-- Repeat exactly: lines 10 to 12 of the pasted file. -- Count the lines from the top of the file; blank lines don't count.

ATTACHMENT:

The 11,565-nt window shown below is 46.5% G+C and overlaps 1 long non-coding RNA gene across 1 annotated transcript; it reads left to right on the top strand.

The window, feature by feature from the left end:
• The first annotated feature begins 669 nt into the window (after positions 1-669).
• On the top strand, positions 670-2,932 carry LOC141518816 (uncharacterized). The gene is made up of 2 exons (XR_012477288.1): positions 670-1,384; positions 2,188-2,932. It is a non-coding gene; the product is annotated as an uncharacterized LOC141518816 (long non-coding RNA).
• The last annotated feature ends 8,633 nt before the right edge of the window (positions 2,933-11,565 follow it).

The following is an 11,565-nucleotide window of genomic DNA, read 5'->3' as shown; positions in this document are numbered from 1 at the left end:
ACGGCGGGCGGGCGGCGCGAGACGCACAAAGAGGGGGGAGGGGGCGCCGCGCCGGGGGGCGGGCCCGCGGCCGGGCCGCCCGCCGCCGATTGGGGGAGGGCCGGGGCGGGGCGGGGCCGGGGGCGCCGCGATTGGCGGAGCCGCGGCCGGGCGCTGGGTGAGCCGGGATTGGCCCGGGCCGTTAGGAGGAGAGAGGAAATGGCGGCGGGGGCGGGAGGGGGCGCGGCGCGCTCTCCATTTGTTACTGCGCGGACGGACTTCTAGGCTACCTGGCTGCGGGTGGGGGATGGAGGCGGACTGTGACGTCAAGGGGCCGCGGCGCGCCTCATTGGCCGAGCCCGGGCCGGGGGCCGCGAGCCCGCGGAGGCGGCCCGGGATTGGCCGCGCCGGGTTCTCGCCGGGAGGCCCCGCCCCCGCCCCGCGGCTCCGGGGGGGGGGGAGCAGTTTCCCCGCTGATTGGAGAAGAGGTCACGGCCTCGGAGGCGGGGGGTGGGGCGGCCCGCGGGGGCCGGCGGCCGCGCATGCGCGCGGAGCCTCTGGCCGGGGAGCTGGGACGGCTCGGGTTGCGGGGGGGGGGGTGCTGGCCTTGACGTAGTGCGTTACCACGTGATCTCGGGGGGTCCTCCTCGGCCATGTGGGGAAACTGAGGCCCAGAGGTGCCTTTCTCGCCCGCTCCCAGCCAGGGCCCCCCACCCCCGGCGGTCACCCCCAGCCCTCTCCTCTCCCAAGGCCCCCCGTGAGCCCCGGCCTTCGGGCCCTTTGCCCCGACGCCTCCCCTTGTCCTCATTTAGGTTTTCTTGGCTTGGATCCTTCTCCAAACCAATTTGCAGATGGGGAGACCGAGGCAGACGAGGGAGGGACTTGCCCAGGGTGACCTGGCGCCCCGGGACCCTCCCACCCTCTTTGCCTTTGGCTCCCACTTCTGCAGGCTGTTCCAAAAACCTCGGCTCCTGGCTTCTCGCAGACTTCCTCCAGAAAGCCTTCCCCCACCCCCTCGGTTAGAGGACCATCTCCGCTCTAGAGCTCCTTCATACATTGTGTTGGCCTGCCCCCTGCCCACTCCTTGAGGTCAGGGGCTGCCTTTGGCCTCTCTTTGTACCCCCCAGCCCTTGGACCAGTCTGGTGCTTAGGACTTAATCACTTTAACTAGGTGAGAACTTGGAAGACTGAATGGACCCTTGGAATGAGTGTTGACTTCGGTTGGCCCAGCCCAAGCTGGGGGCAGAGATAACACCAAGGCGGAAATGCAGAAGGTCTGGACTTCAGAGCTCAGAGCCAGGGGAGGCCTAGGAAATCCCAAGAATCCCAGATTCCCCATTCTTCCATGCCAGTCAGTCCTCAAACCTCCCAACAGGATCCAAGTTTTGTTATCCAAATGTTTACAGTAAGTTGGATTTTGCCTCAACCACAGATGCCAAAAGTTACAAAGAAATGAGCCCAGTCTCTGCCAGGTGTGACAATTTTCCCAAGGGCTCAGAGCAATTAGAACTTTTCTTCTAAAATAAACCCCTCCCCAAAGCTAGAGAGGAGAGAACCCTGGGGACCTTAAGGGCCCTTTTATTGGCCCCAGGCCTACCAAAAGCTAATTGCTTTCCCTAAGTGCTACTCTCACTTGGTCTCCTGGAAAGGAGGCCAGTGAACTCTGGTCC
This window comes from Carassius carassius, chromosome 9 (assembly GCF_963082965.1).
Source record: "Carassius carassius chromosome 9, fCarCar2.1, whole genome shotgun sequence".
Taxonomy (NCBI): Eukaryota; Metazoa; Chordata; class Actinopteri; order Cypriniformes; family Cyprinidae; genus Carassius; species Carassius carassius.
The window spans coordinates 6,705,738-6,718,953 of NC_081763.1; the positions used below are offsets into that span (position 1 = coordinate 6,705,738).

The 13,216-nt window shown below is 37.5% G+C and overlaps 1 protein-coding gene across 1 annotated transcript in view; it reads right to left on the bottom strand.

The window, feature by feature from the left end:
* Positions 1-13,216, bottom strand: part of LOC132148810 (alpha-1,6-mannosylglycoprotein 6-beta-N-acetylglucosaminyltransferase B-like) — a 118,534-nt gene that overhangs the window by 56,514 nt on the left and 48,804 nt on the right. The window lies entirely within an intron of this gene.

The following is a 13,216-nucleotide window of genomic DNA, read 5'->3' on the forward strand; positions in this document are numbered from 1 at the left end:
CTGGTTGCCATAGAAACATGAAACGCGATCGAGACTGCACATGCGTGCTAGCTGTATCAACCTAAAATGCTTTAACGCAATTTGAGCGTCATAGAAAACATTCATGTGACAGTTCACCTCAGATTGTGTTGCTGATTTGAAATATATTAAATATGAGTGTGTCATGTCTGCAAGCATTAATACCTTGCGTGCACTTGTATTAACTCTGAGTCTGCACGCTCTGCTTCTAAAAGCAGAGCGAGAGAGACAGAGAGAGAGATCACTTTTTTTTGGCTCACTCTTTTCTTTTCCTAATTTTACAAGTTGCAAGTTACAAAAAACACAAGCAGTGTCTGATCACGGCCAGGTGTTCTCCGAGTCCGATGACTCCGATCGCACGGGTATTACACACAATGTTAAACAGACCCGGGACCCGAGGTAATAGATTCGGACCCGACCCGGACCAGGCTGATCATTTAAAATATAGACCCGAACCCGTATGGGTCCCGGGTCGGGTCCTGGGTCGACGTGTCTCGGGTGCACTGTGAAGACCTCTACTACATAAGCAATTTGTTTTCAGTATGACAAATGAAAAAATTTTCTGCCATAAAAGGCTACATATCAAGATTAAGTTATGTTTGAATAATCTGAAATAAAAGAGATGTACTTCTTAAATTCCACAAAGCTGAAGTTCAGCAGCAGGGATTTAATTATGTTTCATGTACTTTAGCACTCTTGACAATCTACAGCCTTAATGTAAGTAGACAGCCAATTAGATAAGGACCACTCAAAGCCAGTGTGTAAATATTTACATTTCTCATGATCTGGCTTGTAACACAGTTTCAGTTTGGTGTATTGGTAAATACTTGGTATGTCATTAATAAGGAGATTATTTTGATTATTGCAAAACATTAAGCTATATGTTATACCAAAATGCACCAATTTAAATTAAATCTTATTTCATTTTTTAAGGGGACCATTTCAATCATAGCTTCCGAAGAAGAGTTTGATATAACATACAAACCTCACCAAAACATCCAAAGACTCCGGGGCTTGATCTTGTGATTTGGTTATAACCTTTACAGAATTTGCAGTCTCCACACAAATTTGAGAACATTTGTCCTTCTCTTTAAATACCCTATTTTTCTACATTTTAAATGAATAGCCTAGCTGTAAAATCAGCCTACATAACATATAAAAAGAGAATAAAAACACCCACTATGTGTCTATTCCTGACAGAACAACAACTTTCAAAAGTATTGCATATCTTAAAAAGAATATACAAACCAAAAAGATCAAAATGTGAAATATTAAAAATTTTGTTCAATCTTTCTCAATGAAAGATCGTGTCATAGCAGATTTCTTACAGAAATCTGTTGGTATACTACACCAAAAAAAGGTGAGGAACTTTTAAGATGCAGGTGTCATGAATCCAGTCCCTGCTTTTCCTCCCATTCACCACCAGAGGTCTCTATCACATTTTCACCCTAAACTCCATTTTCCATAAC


Taxonomy (NCBI): Eukaryota; Metazoa; Chordata; class Actinopteri; order Cypriniformes; family Cyprinidae; genus Carassius; species Carassius carassius.
The window spans coordinates 6,705,738-6,718,953 of NC_081763.1; the positions used below are offsets into that span (position 1 = coordinate 6,705,738).

The 13,216-nt window shown below is 37.5% G+C and overlaps 1 protein-coding gene across 1 annotated transcript in view; it reads right to left on the bottom strand.